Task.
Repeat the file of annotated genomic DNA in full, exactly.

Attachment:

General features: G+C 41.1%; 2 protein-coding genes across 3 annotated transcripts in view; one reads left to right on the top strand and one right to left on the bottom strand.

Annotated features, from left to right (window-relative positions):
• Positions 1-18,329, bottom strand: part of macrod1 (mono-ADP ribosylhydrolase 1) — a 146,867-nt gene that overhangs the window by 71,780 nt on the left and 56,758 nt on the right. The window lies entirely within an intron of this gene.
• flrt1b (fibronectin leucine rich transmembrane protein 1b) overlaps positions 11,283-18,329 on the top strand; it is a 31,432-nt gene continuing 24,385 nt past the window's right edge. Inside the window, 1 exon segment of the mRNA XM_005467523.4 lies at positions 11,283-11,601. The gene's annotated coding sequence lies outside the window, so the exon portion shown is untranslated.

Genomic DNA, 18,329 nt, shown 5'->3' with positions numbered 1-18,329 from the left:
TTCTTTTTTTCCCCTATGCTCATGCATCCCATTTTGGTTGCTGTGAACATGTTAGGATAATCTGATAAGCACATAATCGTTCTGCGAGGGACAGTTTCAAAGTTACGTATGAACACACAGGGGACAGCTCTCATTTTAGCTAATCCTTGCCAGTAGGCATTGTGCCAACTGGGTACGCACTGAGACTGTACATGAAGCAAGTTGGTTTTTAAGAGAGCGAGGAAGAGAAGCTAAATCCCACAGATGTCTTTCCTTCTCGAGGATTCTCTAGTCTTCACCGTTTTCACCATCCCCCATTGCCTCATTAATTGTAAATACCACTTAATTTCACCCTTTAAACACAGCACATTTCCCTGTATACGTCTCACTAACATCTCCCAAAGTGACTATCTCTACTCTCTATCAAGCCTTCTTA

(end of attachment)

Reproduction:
General features: G+C 41.1%; 2 protein-coding genes across 3 annotated transcripts in view; one reads left to right on the top strand and one right to left on the bottom strand.

Annotated features, from left to right (window-relative positions):
• Positions 1-18,329, bottom strand: part of macrod1 (mono-ADP ribosylhydrolase 1) — a 146,867-nt gene that overhangs the window by 71,780 nt on the left and 56,758 nt on the right. The window lies entirely within an intron of this gene.
• flrt1b (fibronectin leucine rich transmembrane protein 1b) overlaps positions 11,283-18,329 on the top strand; it is a 31,432-nt gene continuing 24,385 nt past the window's right edge. Inside the window, 1 exon segment of the mRNA XM_005467523.4 lies at positions 11,283-11,601. The gene's annotated coding sequence lies outside the window, so the exon portion shown is untranslated.

Genomic DNA, 18,329 nt, shown 5'->3' with positions numbered 1-18,329 from the left:
TTCTTTTTTTCCCCTATGCTCATGCATCCCATTTTGGTTGCTGTGAACATGTTAGGATAATCTGATAAGCACATAATCGTTCTGCGAGGGACAGTTTCAAAGTTACGTATGAACACACAGGGGACAGCTCTCATTTTAGCTAATCCTTGCCAGTAGGCATTGTGCCAACTGGGTACGCACTGAGACTGTACATGAAGCAAGTTGGTTTTTAAGAGAGCGAGGAAGAGAAGCTAAATCCCACAGATGTCTTTCCTTCTCGAGGATTCTCTAGTCTTCACCGTTTTCACCATCCCCCATTGCCTCATTAATTGTAAATACCACTTAATTTCACCCTTTAAACACAGCACATTTCCCTGTATACGTCTCACTAACATCTCCCAAAGTGACTATCTCTACTCTCTATCAAGCCTTCTTA